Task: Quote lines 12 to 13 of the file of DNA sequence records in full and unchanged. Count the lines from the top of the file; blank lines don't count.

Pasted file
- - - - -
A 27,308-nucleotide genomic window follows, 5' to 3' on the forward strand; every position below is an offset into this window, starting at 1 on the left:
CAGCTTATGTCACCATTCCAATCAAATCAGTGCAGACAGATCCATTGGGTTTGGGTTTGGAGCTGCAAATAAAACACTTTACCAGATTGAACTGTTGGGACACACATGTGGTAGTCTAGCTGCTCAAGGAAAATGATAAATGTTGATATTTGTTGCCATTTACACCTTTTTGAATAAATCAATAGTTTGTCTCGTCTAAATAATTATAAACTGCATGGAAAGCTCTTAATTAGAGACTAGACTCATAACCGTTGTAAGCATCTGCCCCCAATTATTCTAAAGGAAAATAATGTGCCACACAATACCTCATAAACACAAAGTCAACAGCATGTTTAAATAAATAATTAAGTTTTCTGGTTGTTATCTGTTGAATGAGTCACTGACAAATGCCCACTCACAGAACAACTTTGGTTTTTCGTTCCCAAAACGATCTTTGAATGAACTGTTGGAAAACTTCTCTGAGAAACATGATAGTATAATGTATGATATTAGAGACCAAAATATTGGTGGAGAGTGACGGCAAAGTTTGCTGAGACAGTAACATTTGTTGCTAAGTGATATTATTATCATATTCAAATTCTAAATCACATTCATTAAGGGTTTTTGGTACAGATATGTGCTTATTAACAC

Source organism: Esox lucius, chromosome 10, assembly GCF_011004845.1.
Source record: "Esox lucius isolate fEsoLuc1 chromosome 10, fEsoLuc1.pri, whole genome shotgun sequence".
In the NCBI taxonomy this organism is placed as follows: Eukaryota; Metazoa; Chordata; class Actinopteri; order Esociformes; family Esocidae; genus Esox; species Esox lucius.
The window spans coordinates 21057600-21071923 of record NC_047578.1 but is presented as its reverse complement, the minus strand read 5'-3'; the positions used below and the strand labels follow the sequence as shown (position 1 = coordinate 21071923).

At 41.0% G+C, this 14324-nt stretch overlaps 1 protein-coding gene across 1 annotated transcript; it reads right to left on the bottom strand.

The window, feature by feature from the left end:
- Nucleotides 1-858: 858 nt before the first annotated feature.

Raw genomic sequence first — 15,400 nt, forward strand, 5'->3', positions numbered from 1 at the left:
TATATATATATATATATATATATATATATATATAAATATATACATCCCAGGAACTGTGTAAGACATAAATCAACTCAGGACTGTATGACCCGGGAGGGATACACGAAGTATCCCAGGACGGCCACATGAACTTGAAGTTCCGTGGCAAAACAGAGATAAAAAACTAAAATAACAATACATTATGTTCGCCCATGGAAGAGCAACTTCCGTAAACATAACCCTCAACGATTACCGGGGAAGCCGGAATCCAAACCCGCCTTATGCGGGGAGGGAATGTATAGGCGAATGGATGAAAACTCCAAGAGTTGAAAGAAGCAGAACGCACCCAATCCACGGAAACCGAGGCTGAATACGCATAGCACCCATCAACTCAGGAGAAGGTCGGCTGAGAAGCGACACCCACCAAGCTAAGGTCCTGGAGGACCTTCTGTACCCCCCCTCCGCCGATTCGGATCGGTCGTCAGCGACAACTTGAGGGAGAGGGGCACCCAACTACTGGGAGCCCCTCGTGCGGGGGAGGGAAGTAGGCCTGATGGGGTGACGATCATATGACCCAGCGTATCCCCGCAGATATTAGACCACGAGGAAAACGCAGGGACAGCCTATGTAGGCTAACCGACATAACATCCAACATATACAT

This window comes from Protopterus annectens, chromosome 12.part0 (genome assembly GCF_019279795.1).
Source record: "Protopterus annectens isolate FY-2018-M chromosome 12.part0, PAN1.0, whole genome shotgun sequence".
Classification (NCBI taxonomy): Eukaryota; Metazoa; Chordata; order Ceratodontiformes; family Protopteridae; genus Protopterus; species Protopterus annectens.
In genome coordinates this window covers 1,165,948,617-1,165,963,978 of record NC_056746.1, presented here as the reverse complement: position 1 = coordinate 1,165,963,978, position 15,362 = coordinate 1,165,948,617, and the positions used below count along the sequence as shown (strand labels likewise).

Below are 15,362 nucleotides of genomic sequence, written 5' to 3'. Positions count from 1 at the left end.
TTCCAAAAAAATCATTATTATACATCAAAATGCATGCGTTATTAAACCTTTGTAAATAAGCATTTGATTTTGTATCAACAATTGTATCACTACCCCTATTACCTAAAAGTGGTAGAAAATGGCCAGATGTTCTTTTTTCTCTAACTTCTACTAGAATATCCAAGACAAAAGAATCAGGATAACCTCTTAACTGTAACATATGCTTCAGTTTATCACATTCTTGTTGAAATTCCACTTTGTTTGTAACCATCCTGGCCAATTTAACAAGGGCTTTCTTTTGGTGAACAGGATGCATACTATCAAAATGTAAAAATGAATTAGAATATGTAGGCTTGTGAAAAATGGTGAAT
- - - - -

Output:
This window comes from Protopterus annectens, chromosome 12.part0 (genome assembly GCF_019279795.1).
Source record: "Protopterus annectens isolate FY-2018-M chromosome 12.part0, PAN1.0, whole genome shotgun sequence".